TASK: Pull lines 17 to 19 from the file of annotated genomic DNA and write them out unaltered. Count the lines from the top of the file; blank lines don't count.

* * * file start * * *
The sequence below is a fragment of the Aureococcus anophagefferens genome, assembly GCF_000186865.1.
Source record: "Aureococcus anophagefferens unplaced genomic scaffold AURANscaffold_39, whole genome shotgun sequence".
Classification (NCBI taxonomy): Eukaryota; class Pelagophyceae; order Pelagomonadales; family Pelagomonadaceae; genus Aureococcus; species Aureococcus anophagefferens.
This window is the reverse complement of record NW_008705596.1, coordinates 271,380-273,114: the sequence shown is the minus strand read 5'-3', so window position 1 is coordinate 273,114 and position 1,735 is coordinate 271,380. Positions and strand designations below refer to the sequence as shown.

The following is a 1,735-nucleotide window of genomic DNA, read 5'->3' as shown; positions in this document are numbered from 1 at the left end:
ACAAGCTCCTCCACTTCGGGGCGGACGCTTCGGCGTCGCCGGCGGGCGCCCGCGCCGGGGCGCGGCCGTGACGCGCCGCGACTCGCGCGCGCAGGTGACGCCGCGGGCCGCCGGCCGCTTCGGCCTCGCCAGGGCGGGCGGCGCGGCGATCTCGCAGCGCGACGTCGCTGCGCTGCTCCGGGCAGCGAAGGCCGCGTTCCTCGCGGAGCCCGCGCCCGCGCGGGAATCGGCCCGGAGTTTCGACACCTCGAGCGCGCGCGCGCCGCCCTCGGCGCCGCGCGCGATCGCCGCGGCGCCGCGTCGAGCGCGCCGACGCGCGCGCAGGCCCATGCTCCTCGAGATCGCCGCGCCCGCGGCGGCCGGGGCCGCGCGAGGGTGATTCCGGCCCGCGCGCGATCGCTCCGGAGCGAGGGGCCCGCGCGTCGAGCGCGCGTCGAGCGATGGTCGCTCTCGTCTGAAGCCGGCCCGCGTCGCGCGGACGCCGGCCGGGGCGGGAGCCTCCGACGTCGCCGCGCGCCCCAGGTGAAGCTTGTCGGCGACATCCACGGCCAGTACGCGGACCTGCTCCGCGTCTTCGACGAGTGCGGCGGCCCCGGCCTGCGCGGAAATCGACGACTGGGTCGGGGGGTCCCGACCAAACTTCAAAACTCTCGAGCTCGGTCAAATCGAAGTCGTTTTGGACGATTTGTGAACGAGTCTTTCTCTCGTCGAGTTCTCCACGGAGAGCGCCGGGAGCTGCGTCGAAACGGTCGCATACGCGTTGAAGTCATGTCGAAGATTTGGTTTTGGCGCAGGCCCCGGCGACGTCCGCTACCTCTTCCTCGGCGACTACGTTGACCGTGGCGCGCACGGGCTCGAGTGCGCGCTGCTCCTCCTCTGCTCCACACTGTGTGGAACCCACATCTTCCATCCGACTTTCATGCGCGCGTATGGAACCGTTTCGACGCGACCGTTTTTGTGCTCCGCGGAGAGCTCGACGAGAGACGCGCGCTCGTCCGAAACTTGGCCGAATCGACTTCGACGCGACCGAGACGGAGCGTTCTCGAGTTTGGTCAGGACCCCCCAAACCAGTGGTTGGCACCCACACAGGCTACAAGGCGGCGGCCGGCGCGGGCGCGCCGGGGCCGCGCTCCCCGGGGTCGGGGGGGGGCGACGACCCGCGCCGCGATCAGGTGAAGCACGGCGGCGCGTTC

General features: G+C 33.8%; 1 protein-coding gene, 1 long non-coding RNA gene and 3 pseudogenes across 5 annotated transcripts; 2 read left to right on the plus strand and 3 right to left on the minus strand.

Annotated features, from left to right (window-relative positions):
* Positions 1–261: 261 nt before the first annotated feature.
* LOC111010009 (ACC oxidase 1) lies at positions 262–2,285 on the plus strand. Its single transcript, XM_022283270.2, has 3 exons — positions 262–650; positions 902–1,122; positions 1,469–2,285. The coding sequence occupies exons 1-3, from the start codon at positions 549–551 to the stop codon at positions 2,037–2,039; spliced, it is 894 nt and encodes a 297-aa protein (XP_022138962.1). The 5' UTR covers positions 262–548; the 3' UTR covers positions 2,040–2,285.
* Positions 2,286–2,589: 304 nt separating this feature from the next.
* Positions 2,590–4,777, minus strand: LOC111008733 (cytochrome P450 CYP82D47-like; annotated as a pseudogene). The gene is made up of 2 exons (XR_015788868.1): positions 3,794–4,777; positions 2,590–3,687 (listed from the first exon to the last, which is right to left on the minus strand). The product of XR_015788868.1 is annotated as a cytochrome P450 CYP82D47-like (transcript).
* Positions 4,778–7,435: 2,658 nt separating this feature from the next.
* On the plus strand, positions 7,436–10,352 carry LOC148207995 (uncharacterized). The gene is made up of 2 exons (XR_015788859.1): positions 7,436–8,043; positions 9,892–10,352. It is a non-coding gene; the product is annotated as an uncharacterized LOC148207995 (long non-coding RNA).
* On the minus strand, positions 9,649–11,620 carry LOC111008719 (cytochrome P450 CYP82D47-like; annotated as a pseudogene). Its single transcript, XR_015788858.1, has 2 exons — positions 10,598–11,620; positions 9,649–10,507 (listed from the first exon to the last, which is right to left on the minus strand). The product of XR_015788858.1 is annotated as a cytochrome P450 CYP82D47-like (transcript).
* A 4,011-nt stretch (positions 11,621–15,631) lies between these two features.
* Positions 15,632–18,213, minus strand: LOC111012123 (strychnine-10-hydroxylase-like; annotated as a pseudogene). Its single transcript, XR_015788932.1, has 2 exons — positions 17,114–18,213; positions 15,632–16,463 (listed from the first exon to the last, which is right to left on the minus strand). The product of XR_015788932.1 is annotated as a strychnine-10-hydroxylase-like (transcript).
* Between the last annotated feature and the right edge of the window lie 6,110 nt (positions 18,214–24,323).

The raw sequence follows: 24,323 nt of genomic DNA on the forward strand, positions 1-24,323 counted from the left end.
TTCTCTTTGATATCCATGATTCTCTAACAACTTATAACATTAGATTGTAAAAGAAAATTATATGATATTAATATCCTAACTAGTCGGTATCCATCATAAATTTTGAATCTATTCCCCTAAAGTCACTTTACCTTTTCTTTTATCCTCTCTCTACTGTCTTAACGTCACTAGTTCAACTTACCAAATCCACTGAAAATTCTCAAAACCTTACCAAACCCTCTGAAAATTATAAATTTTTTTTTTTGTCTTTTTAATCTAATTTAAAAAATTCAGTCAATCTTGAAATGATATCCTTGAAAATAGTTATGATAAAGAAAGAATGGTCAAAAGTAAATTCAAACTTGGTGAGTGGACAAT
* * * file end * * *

* Positions 15,632–18,213, minus strand: LOC111012123 (strychnine-10-hydroxylase-like; annotated as a pseudogene). Its single transcript, XR_015788932.1, has 2 exons — positions 17,114–18,213; positions 15,632–16,463 (listed from the first exon to the last, which is right to left on the minus strand). The product of XR_015788932.1 is annotated as a strychnine-10-hydroxylase-like (transcript).
* Between the last annotated feature and the right edge of the window lie 6,110 nt (positions 18,214–24,323).

The raw sequence follows: 24,323 nt of genomic DNA on the forward strand, positions 1-24,323 counted from the left end.